Smartphones can be used to estimate body composition and indicate health and mortality risks, according to a new study by a University of Hawaiʻi Cancer Center researcher and his team. This accessible and cost-effective option will enable early screening and monitoring of physiological indicators of metabolic diseases in regions where medical imagery or clinical assessment is not available.
“This is beneficial as smartphones are already owned by middle and low-income individuals who are most susceptible to metabolic diseases, including diabetes and non-alcoholic fatty liver disease,” said John Shepherd, lead study investigator.
Patients’ health and mortality risks can be indicated by total and regional body composition measurements using 3-D imaging, which require expensive and specialized equipment and are restricted to clinical settings. The study found that body composition can be estimated from a single frontal consumer level photograph of a patient’s body that can be taken on conventional consumer cameras, such as those on smartphones.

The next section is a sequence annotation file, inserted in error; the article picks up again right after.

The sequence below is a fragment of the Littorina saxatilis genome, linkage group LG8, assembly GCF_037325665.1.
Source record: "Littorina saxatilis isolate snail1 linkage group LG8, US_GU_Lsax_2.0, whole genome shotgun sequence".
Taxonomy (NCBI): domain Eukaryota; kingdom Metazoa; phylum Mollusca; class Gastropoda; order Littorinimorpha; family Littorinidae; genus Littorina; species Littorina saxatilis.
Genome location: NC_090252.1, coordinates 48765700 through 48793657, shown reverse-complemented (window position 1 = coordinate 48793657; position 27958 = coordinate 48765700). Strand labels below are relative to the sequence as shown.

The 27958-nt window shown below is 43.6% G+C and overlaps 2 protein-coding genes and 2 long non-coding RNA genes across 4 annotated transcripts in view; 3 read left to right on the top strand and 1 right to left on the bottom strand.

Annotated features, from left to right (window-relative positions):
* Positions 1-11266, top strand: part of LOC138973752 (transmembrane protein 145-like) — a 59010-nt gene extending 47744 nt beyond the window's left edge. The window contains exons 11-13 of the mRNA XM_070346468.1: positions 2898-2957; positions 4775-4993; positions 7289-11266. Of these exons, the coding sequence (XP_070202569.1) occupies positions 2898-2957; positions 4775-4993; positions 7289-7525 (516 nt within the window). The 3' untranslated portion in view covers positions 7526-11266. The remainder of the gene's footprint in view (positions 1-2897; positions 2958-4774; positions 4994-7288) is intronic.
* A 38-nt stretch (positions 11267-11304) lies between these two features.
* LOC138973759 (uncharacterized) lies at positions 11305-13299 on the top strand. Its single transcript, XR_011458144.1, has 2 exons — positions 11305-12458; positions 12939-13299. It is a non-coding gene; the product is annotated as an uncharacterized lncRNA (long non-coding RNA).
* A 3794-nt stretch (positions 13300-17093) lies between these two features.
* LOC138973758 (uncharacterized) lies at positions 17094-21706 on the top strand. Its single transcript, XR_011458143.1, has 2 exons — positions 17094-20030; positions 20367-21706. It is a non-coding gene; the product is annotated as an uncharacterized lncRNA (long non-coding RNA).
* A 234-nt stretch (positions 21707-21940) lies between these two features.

Photographs taken of patients are processed to predict internal health measures such as body fat percentage and lean muscle mass, which provides useful and detailed information about various health and wellness risks.
This new technology helps to achieve the UH Cancer Center’s mission of reducing the burden of cancer through research, education, patient care and community outreach because of its solution to high-cost medical treatment that is not feasible for many of Hawaiʻi’s patients in lower socioeconomic brackets.
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